It seems that Amazon is really having some trouble with its consumer devices. While relatively more stable than, say, the Fire Phone, Amazon’s Android-based Fire tablets (formerly called “Kindle Fire“) aren’t exactly the gold mines that its Kindle e-readers are. So what is Amazon’s solution? To offer such a tablet at a terribly low price of $50. This would definitely be a cause for concern from some vendors selling devices in that same price range. Ironically, it could also undercut Amazon’s own Kindle line, whose cheapest model goes for $79.
How is it possible that a simpler e-ink device would sell higher than a regular colored tablet? Apparently, according to sources, the technology ended up being more expensive, which didn’t let Amazon easily push prices down. On the other hand, by outsourcing production to overseas companies and partly in its own Lab126, the retailer is able to achieve that sweet $50 price tag for this rumored tablet.
Amazon, particularly CEO Jeff Bezos, isn’t that worried about selling hardware at a loss. In fact, that could very well be its strategy. Making and selling devices isn’t really where the bulk of Amazon’s come from. It’s from content and retail. To put it another way, these devices, whether they be Kindle or Fire or Echo, are just windows into Amazon’s real business, and Amazon wants to make those windows as cheap as possible to lure in more customers.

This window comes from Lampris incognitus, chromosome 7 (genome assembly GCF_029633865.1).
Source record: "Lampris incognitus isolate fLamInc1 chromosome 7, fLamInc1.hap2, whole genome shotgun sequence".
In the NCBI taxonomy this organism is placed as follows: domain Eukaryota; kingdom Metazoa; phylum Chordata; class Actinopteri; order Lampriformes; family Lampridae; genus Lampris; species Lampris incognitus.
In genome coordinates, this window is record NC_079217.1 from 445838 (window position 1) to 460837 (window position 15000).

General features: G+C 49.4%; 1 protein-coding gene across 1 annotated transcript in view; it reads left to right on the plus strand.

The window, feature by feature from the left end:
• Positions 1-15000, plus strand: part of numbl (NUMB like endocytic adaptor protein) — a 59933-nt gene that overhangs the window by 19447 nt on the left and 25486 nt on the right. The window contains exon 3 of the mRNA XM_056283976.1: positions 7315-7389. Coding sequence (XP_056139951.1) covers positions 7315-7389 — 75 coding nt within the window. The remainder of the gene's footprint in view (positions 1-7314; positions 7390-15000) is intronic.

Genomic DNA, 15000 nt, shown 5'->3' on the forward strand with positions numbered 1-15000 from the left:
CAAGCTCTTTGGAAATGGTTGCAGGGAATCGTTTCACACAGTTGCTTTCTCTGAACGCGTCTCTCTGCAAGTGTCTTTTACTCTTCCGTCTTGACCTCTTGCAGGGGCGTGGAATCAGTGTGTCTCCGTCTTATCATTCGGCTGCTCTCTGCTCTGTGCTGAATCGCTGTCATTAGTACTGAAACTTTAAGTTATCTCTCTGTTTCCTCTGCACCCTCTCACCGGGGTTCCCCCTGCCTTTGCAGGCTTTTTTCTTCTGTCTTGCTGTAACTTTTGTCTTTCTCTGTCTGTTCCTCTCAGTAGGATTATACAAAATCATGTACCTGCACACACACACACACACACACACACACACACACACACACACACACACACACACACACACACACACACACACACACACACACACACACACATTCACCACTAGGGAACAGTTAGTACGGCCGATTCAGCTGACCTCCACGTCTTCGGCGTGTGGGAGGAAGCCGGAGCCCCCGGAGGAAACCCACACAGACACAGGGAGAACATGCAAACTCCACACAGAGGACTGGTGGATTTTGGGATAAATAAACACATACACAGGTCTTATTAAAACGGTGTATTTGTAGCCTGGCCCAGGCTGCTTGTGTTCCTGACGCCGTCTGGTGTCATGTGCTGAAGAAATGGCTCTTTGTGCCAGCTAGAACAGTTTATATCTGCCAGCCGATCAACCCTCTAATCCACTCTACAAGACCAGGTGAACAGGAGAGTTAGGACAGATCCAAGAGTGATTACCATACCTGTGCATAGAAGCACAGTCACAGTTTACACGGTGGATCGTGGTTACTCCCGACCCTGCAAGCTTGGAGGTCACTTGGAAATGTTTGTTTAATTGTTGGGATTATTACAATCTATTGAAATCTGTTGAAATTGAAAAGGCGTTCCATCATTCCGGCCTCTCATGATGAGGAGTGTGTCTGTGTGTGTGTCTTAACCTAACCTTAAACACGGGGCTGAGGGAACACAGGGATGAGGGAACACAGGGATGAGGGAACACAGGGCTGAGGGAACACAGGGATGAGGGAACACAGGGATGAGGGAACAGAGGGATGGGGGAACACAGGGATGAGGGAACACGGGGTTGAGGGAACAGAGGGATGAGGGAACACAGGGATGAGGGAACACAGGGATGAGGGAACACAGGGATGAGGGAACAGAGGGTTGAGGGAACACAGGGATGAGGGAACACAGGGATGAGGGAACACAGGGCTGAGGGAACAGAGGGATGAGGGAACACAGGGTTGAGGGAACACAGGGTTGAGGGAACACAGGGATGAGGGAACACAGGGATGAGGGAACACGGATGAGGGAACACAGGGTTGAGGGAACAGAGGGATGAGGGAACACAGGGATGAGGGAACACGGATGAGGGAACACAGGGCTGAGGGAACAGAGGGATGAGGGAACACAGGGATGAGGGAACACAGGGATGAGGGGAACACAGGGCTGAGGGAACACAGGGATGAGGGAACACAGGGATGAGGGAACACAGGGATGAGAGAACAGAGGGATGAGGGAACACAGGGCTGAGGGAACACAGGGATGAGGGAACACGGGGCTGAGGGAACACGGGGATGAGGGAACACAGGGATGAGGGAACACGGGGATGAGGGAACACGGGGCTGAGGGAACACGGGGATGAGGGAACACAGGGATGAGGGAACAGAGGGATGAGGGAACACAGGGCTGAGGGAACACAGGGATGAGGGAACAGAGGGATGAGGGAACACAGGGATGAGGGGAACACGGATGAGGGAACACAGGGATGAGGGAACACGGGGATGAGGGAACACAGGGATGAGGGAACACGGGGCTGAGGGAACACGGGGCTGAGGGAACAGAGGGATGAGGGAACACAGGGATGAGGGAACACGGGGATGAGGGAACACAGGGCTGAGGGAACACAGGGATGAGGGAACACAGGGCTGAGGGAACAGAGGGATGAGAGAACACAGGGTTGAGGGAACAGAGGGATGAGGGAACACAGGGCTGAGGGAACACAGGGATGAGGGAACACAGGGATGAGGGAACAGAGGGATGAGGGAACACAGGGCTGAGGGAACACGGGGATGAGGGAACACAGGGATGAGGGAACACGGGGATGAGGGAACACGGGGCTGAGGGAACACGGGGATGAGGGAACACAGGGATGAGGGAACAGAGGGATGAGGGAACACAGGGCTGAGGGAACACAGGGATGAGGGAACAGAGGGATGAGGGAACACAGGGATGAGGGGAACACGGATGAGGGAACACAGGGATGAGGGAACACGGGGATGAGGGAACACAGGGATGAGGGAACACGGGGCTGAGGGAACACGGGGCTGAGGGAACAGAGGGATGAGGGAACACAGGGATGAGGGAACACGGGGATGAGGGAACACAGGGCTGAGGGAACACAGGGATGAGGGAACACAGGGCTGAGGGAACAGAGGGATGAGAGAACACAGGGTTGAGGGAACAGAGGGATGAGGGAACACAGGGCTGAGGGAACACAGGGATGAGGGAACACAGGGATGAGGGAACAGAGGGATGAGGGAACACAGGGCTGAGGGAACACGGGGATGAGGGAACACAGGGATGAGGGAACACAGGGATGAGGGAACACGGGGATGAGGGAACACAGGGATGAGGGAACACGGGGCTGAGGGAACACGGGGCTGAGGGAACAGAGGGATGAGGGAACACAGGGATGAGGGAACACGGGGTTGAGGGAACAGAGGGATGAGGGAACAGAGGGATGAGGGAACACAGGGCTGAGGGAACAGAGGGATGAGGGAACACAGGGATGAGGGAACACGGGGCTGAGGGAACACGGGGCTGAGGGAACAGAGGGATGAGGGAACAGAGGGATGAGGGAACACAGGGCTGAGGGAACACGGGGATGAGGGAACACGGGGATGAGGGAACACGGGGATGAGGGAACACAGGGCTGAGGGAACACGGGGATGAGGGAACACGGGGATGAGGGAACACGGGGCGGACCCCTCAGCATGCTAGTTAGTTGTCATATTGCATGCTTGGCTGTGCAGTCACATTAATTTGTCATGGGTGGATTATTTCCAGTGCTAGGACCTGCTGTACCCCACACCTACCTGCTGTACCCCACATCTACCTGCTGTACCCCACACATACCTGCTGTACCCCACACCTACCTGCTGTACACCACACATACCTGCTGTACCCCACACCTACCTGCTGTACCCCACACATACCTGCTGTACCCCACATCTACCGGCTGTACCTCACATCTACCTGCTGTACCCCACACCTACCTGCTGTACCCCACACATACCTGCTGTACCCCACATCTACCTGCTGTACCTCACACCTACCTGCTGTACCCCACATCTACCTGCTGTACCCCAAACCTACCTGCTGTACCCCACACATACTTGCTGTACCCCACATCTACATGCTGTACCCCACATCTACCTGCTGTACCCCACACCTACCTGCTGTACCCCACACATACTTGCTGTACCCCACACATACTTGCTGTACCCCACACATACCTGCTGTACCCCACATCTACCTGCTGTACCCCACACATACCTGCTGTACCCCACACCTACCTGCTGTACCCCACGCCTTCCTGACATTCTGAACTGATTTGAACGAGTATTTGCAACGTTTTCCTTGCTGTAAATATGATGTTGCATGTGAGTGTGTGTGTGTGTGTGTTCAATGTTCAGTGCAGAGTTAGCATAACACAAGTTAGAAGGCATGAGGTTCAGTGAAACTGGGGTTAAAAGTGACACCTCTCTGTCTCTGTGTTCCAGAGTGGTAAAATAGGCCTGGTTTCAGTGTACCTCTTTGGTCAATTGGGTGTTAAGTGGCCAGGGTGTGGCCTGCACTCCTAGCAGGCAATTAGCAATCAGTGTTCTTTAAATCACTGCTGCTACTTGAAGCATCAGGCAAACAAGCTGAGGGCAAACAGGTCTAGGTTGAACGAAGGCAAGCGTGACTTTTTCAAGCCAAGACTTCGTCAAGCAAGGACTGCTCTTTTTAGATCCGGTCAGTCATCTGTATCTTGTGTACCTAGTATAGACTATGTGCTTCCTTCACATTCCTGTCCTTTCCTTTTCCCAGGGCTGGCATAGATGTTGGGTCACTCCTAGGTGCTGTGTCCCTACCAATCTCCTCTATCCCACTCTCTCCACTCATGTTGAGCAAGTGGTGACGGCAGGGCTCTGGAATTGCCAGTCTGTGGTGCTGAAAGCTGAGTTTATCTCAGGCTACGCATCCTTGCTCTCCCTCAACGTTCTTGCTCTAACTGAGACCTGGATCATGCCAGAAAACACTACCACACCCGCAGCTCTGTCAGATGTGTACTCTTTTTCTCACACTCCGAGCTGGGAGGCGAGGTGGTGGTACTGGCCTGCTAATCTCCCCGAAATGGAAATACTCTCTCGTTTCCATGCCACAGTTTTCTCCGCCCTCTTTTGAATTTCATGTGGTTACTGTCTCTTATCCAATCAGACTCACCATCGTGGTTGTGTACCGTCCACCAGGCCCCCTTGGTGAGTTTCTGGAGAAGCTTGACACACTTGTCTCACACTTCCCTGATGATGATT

Of course, it probably wouldn’t be able to stand up to other tablets, even against its own existing Fire line. Lower price, lower specs, unless Amazon is able to pull off a miracle. Its cheapest Kindle tablet is the Kindle HD 6 which costs $99 with ads, $114 without. This one already has pretty bare specs, like a 1280×800 HD screen, 1.5 GHz quad-core processor, and 8 or 16 GB of storage. Whether the $50 Fire tablet will be able to match that remains to be seen. It is definitely a delicate balancing act considering it will be those specs that will make or break that Amazon content experience that the company is banking on.
Amazon is also tipped to be working on 8 and 10 inch tablets, also selling cheaper than existing product lines. The 10-inch tablet would be Amazon’s largest tablet, if it comes to pass.
In the context of Amazon’s recent actions, this new information would almost reek of desperation of a company struggling to regain its footing in a device market. The Fire Phone flop really hurt it bad and Amazon was recently reported to have laid off most of the engineers involved in the product. With this $50 Fire tablet, the question becomes whether people will be willing to put up with lower specs in exchange for a cheap branded device and whether those lower specs will actually hamper access to Amazon’s prized content.
SOURCE: Wall Street Journal